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Challenges in genetic testing: clinician variant interpretation processes and the impact on clinical care

ABSTRACT

Purpose

Efforts have been made to standardize laboratory variant interpretation, but clinicians are ultimately tasked with clinical correlation and application of genetic test results in patient care. This study aimed to explore processes clinicians utilize when reviewing and returning genetic test results, and how they impact patient care.

Methods

Medical geneticists, genetic counselors, and nongenetics clinicians from two Midwestern states completed surveys (n = 98) and in-depth interviews (n = 29) on practices of reviewing and returning genetic test results. Retrospective chart review (n = 130) examined discordant interpretations and the impact on care.

Results

Participants reported variable behaviors in both reviewing and returning results based on factors such as confidence, view of role, practice setting, and relationship with the lab. Providers did not report requesting changes to variant classifications from laboratories, but indicated relaying conflicting classifications to patients in some cases. Chart reviews revealed medically impactful differences in interpretation between laboratories and clinicians in 18 (13.8%) records.

Conclusion

Clinician practices for reviewing and integrating genetic test results into patient care vary within and between specialties and impact patient care. Strategies to better incorporate both laboratory and clinician expertise into interpretation of genetic results could result in improved care across providers and settings.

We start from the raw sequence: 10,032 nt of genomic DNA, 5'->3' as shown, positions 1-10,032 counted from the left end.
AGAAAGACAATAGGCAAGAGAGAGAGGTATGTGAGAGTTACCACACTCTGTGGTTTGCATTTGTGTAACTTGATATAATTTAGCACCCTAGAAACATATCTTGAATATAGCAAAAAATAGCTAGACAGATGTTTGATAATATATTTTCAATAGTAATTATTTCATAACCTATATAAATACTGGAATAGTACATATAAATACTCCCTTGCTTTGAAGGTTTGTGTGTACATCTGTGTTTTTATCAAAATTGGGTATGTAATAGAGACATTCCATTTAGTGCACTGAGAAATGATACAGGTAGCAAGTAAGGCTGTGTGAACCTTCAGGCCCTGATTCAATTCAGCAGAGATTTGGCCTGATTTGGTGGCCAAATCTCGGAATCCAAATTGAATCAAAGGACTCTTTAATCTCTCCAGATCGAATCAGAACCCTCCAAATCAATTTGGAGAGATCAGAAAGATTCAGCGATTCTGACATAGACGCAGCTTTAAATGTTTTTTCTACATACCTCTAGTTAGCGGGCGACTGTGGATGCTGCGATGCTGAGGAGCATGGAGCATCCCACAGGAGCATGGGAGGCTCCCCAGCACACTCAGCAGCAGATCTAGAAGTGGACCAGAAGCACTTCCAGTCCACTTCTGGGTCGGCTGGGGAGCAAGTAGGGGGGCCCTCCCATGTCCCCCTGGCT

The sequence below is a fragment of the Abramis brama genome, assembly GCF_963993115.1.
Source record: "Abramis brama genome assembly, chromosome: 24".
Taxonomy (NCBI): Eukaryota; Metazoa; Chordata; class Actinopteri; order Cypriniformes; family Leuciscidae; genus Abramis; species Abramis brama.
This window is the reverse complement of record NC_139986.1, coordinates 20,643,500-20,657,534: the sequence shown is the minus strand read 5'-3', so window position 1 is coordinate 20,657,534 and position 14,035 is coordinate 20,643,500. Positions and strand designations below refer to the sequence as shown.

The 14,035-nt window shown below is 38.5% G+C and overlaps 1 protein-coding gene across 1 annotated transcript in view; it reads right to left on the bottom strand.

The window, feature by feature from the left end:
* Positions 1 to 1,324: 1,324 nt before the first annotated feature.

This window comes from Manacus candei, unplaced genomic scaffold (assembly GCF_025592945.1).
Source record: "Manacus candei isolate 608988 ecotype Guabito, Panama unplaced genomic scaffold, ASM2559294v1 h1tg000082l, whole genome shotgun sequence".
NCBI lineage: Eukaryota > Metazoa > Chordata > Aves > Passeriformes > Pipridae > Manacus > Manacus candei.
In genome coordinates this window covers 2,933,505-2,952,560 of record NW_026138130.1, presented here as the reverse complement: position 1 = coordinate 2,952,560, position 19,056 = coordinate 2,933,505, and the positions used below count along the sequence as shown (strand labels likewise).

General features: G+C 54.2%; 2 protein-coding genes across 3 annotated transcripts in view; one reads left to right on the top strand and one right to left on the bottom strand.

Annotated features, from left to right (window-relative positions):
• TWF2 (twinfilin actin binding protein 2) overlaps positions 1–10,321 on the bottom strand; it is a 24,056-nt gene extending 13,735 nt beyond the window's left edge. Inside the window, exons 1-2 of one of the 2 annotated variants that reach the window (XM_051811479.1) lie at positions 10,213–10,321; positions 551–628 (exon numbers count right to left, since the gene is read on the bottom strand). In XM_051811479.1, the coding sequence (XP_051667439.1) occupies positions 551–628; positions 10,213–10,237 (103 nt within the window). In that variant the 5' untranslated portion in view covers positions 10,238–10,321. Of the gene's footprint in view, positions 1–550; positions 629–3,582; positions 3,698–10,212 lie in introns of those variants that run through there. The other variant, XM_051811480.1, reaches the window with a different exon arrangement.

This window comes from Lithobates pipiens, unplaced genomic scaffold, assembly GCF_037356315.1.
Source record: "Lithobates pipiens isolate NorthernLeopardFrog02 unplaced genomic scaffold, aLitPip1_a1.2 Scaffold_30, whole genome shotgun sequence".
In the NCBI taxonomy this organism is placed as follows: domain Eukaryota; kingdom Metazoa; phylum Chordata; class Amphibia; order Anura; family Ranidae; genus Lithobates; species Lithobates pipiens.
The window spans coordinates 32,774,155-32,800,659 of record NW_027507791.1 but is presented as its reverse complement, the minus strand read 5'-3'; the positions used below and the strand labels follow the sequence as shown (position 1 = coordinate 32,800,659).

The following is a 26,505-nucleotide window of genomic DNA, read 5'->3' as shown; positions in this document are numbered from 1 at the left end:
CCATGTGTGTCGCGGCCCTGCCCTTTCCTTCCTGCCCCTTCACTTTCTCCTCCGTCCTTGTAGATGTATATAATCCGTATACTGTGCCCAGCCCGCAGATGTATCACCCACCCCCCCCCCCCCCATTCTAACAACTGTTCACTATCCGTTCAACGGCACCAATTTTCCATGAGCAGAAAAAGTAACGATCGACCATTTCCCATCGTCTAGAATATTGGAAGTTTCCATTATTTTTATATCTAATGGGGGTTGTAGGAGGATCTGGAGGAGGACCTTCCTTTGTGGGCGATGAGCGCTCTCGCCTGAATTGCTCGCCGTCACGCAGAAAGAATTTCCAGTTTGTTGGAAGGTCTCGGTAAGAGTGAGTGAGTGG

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Fig. 1: Participant survey responses on frequency of returning genetic testing results and resources used in revewing genetic testing results.

Data availability

De-identified data are available by individual request.

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Acknowledgements

We thank the participants in the survey and interviews for sharing their behaviors and experiences. This work was funded by a Chairman’s Award from Children’s Mercy Hospital and by Genomic Answers for Kids.

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Authors

Contributions

Conceptualization: C.B., E.A.H., L.W., K.G., E.F. Data curation: C.B., E.A.H., E.F. Formal analysis: C.B., E.A.H., E.F. Funding acquisition: T.P., E.F. Investigation: C.B., E.A.H., E.F. Methodology: C.B., E.A.H., L.W., I.T., C.S., K.G., E.F. Project administration: C.B., E.A.H., E.F. Supervision: T.P., K.G., E.F. Visualization: C.B., E.F. Writing—original draft: C.B., E.F. Writing—review and editing: C.B., E.A.H., I.T., C.S., K.G., E.F.

Corresponding author

Correspondence to Courtney Berrios.

Ethics declarations

ETHICS DECLARATION

All studies were approved by the Children’s Mercy Institutional Review Board (IRB) (#17080496 and #1701332). Informed consent was obtained from all survey and interview participants as required by the IRB, with a waiver of documentation of informed consent. Data for the chart review were collected with a waiver of consent and HIPAA authorization granted by the IRB. Data collected in the survey were de-identified. Data collected in the interviews and chart review were de-identified for analysis, but links to identifiers were maintained.

Competing interests

E.F. is on a Clinical Expert Panel for Whole Genome Sequencing for Illumina, Inc., etc. The other authors declare no competing interests.

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Berrios, C., Hurley, E.A., Willig, L. et al. Challenges in genetic testing: clinician variant interpretation processes and the impact on clinical care. Genet Med (2021). https://doi.org/10.1038/s41436-021-01267-x

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